On My Uncle

College has made me a much better judge of character. I think, mostly, because I’m in contact with a larger number of people than I ever could have met before, from a wider range of backgrounds, and who are all, for the most part, willing to talk to me since we have no pre-existing social strata like the ones that followed me in my hometown from moving there in 4th grade to running out after graduation.

When you meet a bunch of people who are all very different, you realize that there are a few constancies in character. It’s possible for people to be generally respectful. It’s possible for people to refrain from trash talking. Etcetera.

These realizations came gradually, and weren’t really realizations but more an adaptation of my expectations of people. I recalibrated my judging machine. These were my new norms.

The real realization came when my family visited me at the beginning of summer. This coincided with a realization that I would see my family less and less, and that I needed to learn to cherish them. With that mindset, I’d like to think I was somewhat more rational and forgiving than I used to be when interacting with my relatives.

What I found through my new goggles was that my aunt was petty and childish. My mother was overly critical and image-driven. My cousin was negatively entrenched in gender roles and disrespectful of her parents. My brother displayed, actually, a marked improvement in his willingness to cooperate and to make small sacrafices for a team. And the real winner of that week was my uncle.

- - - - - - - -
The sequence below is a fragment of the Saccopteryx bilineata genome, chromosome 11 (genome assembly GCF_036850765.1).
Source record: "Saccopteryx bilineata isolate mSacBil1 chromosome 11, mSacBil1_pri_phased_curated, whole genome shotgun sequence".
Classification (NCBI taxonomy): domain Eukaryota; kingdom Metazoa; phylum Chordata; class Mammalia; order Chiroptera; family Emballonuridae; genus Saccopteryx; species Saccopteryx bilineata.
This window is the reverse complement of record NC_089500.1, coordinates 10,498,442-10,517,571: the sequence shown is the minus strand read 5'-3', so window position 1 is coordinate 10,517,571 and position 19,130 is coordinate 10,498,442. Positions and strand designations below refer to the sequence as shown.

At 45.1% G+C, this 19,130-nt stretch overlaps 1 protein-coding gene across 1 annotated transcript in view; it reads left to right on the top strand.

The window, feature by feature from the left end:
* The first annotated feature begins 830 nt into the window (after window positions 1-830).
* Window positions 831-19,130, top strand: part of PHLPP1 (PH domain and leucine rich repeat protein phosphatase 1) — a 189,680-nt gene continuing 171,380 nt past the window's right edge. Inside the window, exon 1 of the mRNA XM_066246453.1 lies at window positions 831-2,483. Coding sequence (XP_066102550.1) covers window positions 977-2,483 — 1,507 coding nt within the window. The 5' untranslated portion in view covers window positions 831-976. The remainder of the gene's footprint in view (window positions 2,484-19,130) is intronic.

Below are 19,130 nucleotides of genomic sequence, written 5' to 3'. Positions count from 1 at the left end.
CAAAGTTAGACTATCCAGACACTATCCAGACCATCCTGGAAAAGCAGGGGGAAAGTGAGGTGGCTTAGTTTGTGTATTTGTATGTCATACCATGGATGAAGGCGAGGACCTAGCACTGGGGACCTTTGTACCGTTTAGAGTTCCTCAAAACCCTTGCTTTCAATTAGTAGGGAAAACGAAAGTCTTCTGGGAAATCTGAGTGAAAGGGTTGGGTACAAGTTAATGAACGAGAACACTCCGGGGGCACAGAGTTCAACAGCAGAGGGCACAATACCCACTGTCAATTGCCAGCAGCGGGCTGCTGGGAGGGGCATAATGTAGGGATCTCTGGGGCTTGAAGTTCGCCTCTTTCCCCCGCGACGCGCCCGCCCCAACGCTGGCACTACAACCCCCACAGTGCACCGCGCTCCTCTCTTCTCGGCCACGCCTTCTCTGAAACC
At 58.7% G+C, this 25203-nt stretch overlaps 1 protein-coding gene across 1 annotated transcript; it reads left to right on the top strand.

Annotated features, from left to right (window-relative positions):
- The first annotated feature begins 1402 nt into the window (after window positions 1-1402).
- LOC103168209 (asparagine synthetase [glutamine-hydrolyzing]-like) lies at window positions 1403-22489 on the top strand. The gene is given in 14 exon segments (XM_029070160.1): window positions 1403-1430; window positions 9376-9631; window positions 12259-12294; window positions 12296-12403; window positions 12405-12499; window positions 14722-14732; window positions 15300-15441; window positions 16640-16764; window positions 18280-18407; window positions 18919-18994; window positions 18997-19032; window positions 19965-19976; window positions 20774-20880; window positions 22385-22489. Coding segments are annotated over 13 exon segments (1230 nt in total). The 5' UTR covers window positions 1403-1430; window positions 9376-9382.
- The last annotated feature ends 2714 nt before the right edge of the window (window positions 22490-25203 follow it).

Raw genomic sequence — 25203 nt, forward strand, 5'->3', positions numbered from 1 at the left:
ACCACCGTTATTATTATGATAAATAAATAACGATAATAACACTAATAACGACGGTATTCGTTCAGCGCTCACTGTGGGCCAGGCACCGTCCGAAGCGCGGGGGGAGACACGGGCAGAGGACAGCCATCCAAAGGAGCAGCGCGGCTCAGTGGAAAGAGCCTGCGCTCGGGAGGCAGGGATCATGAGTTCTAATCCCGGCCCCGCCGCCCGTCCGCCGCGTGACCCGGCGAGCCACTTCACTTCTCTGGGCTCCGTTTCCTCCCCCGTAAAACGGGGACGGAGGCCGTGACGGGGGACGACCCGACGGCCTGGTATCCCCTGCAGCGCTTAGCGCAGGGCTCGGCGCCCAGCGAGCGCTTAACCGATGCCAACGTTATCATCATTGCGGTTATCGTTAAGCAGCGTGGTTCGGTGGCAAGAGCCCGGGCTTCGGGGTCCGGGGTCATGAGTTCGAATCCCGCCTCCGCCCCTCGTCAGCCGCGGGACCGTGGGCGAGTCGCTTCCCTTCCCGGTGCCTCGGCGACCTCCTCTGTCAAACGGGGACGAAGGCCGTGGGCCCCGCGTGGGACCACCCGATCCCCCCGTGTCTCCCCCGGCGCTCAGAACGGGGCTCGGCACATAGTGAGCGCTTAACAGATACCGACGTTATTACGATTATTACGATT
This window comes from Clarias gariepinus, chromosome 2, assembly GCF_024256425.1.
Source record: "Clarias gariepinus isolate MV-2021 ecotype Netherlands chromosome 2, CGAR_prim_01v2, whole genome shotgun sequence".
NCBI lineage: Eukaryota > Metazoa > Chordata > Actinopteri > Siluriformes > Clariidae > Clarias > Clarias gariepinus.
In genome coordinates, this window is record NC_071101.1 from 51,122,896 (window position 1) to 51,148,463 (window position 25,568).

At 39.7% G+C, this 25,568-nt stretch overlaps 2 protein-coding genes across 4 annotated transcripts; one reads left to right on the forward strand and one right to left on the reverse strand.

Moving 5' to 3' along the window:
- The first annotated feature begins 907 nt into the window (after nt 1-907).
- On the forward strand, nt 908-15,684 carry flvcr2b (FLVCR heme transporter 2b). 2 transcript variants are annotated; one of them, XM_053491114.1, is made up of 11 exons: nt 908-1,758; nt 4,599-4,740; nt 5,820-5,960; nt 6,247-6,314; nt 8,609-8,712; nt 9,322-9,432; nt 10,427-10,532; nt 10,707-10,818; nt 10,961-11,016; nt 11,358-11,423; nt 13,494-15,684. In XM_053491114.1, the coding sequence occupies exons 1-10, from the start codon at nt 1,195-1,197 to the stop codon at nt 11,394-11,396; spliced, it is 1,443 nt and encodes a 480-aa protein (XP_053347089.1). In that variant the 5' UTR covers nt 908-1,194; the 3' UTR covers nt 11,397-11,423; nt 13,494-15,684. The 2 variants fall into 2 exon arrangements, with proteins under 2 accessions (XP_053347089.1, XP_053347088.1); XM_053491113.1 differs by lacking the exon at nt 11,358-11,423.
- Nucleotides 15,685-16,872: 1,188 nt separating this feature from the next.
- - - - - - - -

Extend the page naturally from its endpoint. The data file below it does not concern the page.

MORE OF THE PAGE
I’d never really known my uncle. I was quiet and reticent at family gatherings, and after I’d fielded off his attempts at building a rapport since I was a child, it took my more mature self to break that streak.

But during the trip, I realized that my uncle was even-tempered, reasonable, funny, forgiving, and all-around a wonderful person. He stabilized the temper tantrums and complaints my aunt tossed around and calmed her whirling sexist concerns and deflected antagonizing comments directed towards any of the kids by the adults. He told jokes and laughed at everyone else’s. He was pleasant and bright even though he’d worked all night and gotten 2 hours of sleep. I couldn’t believe it. I could see why my aunt needed him, but why in the world had he married my aunt?

Anyway. Just a shoutout to my uncle.

Advertisements

Leave a Reply

Fill in your details below or click an icon to log in:

WordPress.com Logo

You are commenting using your WordPress.com account. Log Out / Change )

Twitter picture

You are commenting using your Twitter account. Log Out / Change )

Facebook photo

You are commenting using your Facebook account. Log Out / Change )

Google+ photo

You are commenting using your Google+ account. Log Out / Change )

Connecting to %s